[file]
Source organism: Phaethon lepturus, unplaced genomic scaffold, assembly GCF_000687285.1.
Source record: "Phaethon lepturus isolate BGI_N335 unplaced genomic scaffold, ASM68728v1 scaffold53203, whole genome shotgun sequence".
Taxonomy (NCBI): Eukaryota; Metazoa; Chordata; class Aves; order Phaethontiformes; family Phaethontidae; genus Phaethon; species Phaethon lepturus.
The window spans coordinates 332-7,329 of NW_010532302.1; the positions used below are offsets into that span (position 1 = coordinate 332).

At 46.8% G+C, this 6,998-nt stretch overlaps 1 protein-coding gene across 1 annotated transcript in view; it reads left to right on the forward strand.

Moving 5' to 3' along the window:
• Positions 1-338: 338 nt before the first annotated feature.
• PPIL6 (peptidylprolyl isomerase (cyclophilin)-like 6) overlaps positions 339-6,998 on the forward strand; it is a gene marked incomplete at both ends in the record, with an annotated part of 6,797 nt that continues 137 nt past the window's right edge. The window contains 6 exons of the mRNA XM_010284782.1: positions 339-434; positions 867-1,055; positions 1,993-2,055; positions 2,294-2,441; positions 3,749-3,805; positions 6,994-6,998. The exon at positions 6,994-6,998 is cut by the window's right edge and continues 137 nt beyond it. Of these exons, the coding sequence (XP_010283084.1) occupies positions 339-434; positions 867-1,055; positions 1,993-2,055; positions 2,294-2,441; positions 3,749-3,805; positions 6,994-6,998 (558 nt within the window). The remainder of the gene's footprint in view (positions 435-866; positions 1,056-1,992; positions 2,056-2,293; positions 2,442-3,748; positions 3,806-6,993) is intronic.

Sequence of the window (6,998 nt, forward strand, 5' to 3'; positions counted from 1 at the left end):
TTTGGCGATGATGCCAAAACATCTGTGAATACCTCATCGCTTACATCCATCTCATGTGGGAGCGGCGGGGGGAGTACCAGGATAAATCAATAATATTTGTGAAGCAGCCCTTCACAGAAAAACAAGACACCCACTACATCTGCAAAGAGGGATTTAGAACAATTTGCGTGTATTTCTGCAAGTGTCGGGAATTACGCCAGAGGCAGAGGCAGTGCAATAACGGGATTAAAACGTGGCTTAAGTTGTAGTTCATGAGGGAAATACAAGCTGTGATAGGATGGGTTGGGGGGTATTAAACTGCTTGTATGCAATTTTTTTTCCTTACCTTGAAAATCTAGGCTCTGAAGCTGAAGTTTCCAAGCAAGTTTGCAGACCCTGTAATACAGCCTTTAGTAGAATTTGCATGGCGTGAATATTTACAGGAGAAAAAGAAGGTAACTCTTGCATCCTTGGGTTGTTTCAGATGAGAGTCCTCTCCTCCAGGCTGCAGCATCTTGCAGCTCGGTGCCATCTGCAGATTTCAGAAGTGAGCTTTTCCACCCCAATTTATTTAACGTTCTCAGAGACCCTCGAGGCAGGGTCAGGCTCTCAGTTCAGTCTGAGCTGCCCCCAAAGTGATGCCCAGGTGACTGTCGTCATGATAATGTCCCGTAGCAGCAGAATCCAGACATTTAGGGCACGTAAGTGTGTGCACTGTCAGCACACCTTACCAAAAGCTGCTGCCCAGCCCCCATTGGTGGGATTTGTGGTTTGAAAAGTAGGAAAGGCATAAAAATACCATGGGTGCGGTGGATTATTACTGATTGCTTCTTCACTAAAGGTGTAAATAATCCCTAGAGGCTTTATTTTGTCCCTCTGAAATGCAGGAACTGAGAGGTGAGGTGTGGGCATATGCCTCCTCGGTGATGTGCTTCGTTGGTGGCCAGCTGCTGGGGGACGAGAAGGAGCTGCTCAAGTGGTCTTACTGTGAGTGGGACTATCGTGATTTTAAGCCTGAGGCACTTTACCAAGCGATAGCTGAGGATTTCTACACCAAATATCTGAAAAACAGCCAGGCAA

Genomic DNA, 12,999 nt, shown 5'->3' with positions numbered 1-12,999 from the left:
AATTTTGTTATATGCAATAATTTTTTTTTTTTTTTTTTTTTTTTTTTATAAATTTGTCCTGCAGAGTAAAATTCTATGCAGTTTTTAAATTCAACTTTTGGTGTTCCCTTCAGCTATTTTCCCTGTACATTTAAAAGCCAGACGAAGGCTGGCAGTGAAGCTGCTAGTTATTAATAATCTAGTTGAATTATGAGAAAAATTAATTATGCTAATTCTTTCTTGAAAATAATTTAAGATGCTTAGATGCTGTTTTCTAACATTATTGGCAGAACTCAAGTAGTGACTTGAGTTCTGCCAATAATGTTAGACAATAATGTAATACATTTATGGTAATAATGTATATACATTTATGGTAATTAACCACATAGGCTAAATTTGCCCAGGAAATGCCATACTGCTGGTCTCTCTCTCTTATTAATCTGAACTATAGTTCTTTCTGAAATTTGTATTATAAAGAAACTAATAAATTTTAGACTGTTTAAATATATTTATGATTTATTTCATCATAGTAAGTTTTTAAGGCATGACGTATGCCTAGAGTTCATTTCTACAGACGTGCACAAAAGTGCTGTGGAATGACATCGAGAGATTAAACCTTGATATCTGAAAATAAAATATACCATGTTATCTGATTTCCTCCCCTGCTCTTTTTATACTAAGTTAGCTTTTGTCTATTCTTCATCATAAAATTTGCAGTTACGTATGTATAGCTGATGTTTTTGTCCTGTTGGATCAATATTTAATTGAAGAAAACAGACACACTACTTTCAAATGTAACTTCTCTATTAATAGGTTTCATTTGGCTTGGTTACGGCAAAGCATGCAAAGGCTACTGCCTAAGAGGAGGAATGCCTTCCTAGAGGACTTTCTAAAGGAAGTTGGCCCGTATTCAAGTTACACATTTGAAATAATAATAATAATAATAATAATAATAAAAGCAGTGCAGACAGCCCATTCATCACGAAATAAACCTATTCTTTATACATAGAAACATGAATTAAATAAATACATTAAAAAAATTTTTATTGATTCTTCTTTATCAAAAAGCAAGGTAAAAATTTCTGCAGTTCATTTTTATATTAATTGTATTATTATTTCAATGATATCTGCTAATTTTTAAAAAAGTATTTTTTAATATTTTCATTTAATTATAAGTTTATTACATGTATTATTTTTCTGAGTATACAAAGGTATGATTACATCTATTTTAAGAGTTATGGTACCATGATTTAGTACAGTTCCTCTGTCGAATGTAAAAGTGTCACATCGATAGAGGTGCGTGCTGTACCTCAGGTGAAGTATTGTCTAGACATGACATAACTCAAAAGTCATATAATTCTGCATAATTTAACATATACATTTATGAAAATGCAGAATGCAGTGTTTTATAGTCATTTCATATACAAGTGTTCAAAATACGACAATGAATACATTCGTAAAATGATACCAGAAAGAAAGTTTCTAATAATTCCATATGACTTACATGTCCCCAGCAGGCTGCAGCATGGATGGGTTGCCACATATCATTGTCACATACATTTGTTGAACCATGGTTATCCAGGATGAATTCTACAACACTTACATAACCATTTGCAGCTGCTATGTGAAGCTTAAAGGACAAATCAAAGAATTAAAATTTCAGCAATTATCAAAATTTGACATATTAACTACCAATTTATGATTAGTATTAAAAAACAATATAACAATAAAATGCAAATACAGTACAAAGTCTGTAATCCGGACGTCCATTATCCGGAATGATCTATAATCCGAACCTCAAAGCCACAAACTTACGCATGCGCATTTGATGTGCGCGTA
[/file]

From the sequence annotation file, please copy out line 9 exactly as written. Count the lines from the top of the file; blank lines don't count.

Sequence of the window (6,998 nt, forward strand, 5' to 3'; positions counted from 1 at the left end):